you have to remember that benny goodman and swing was the heavy metal cutting edge music of its day.
Listen to all of it.
Identify rhythm,melody and harmony. Musicians play music from left to right….not vertically. A flute player is concerned about the line/counterpoint they are playing….not so much what chord it is.
Do takedowns of what you hear.
This could easily take you 1-2 years but after a while you’ll begin to see the relationships.
My education was similar to this approach but mostly listening to great music and trying to figure out what everyone was doing.
You asked…so there it is.
I’m open to emails from all so fire away.
So what’s the big deal about conducting?
I’ve always felt that the technique was secondary to attitude-
a conductor is giving a performance-for the orchestra
a conductor is the focal point of the orchestra
confidence breeds a good performance-uncertainty will bring the opposite
be clear and consistent with the information you give your players- they will rely upon you to always be there when they have a question-while playing or rehearsing
basic technique will get you by in most circumstances but without a confident attitude it really doesn’t matter how much technique you have.
You are their leader….act like one.
I met a friend for drinks last night and invariably the conversation turned to the creative process and what that entails. I was fortunate to have as a mentor a very experienced arranger/musician. His name was Billy Byers. I was 17 years old and green to the gills. I trusted him implicitly an made myself available to help in whatever capacity in return.
Most all of us at some point have experienced the same anxiety over: “How do I begin?”
Let me share a few pearls of wisdom Billy imparted to me:
“Don’t wait for inspiration-just start”
“If you sit there long enough it will get finished”
“It only takes a little longer to do it right”
Creativity-IMHO- comes from training yourself to concentrate your focus and attention on the task at hand. If you let your mind wander-(what’s in the fridge?, I didn’t take out the garbage, what is so and so doing,etc, etc,) it is impossible to come up with any ideas because you are thinking of something else. “Don’t wait for inspiration just start”. This is not a game of perfect…it’s about volume. It’s about trial and error, revisions, and taking risks to increase your knowledge and experience.The only way you can be objective about your work is to physically get it out of your body…take a break…and then, go back to it with fresh eyes and mind and see what you think.
There was only one Mozart…everyone second guesses their choices when creating something. I would like to think that he went through the editing process in his head BEFORE he ever put pen to paper. And even he made revisions later in his life.
The second part of this idea is that you MUST become an objective critic of your own work. It’s the only way you will grow and actually get better.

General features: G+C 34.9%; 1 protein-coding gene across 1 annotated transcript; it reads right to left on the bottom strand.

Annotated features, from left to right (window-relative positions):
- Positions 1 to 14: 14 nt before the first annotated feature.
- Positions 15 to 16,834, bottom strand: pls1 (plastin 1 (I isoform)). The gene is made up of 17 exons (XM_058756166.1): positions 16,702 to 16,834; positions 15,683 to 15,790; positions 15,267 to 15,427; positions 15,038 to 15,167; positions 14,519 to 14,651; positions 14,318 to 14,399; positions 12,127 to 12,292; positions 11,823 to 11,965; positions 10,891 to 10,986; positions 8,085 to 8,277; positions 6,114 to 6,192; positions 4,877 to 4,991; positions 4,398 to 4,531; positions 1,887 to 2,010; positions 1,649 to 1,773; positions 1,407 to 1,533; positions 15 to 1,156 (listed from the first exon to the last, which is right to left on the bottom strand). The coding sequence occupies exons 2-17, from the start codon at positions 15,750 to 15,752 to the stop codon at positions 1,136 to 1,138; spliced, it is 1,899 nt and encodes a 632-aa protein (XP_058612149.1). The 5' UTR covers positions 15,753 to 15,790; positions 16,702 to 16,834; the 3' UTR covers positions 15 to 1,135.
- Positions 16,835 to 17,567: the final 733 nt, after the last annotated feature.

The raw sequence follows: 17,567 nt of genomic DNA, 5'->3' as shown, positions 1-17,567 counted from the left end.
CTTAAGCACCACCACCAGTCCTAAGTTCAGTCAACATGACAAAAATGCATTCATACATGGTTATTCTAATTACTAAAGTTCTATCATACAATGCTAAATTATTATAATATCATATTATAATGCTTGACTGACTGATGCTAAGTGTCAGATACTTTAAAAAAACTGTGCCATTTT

So, the deal is this- put your ideas out there, get to the end, step away, be objective about it and either change or leave it alone.
No matter what your endeavor-music, art, photography, mashing, writing, coding-whatever, the art of inspiration is the same as practicing your instrument. No real mystery here…just hard work.
The only way to get better is to just do it, often, with as much passion and disciplined, focused attention as you can muster.
More on the other quotes soon.
In these uncertain times I often think back on how I got to this place and date in my life.
I guess this all goes back to my Mom. Why is this relevant to music?
Being and living the life of an artist in these times is uncertain at the least and extremely challenging at best. It is the lessons learned in childhood that shape how and what you will become later in life.
Mom would use these phrases, among others, to reassure when I had my doubts:
“Be the best you can be-that is all you can ask of yourself”
“Giving is the same as receiving”
” Your talent is a gift-honor that gift-don’t take it for granted”
Mom didn’t really understand music but she did understand people and life.
I’ve had many, many challenges in my life. I’ve had to reinvent myself numerous times, push through my uncertainties and face my fears…all in search of being the best musician I could possibly be. My defense was this: “if I always did my best and it didn’t work out I could walk away from the success or failure with a clear conscience…I could do no more.
Now I can’t say I’ve always been successful…but I will say this: Regardless of whether I reached my goal or not, I have always learned something…maybe not what I expected.
In every situation we are faced with a choice: “Do we just get by? Or do we choose the best solution-regardless of the cost personal or emotional?”
Me? I seem to take the latter rather than former….with out regret. The “easy” way out has not been an option.
The reward? It has always served me well to the “best that I can be”-that is all I can ask of myself.